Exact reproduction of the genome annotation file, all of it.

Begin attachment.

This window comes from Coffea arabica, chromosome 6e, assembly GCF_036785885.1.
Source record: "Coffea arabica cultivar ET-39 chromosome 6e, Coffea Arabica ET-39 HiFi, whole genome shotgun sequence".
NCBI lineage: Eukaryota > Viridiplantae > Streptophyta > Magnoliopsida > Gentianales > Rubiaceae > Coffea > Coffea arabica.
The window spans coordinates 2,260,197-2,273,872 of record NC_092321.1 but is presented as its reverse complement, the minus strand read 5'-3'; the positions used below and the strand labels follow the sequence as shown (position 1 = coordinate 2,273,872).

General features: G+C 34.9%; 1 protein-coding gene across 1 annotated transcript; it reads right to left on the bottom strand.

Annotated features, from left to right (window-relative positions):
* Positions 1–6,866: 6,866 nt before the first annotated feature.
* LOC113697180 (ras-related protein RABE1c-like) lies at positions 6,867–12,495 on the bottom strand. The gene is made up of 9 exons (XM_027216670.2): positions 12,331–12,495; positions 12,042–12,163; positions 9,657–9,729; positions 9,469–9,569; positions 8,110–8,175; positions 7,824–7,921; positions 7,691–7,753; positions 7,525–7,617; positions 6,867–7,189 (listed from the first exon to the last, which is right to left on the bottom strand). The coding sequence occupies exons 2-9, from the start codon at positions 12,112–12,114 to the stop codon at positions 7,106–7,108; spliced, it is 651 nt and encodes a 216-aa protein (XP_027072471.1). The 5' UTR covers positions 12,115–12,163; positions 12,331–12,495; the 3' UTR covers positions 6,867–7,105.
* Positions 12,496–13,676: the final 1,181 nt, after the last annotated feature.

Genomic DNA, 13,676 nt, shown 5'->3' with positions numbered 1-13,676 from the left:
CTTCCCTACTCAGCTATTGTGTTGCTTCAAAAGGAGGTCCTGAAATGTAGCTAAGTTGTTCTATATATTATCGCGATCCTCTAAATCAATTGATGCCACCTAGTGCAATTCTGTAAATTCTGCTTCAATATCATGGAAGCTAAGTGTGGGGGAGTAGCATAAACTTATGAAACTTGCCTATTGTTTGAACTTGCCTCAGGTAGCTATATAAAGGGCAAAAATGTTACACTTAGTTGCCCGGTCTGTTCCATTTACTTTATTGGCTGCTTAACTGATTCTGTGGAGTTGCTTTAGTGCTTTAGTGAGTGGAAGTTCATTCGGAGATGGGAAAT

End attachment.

This window comes from Coffea arabica, chromosome 6e, assembly GCF_036785885.1.
Source record: "Coffea arabica cultivar ET-39 chromosome 6e, Coffea Arabica ET-39 HiFi, whole genome shotgun sequence".
NCBI lineage: Eukaryota > Viridiplantae > Streptophyta > Magnoliopsida > Gentianales > Rubiaceae > Coffea > Coffea arabica.
The window spans coordinates 2,260,197-2,273,872 of record NC_092321.1 but is presented as its reverse complement, the minus strand read 5'-3'; the positions used below and the strand labels follow the sequence as shown (position 1 = coordinate 2,273,872).

General features: G+C 34.9%; 1 protein-coding gene across 1 annotated transcript; it reads right to left on the bottom strand.

Annotated features, from left to right (window-relative positions):
* Positions 1–6,866: 6,866 nt before the first annotated feature.
* LOC113697180 (ras-related protein RABE1c-like) lies at positions 6,867–12,495 on the bottom strand. The gene is made up of 9 exons (XM_027216670.2): positions 12,331–12,495; positions 12,042–12,163; positions 9,657–9,729; positions 9,469–9,569; positions 8,110–8,175; positions 7,824–7,921; positions 7,691–7,753; positions 7,525–7,617; positions 6,867–7,189 (listed from the first exon to the last, which is right to left on the bottom strand). The coding sequence occupies exons 2-9, from the start codon at positions 12,112–12,114 to the stop codon at positions 7,106–7,108; spliced, it is 651 nt and encodes a 216-aa protein (XP_027072471.1). The 5' UTR covers positions 12,115–12,163; positions 12,331–12,495; the 3' UTR covers positions 6,867–7,105.
* Positions 12,496–13,676: the final 1,181 nt, after the last annotated feature.

Genomic DNA, 13,676 nt, shown 5'->3' with positions numbered 1-13,676 from the left:
CTTCCCTACTCAGCTATTGTGTTGCTTCAAAAGGAGGTCCTGAAATGTAGCTAAGTTGTTCTATATATTATCGCGATCCTCTAAATCAATTGATGCCACCTAGTGCAATTCTGTAAATTCTGCTTCAATATCATGGAAGCTAAGTGTGGGGGAGTAGCATAAACTTATGAAACTTGCCTATTGTTTGAACTTGCCTCAGGTAGCTATATAAAGGGCAAAAATGTTACACTTAGTTGCCCGGTCTGTTCCATTTACTTTATTGGCTGCTTAACTGATTCTGTGGAGTTGCTTTAGTGCTTTAGTGAGTGGAAGTTCATTCGGAGATGGGAAAT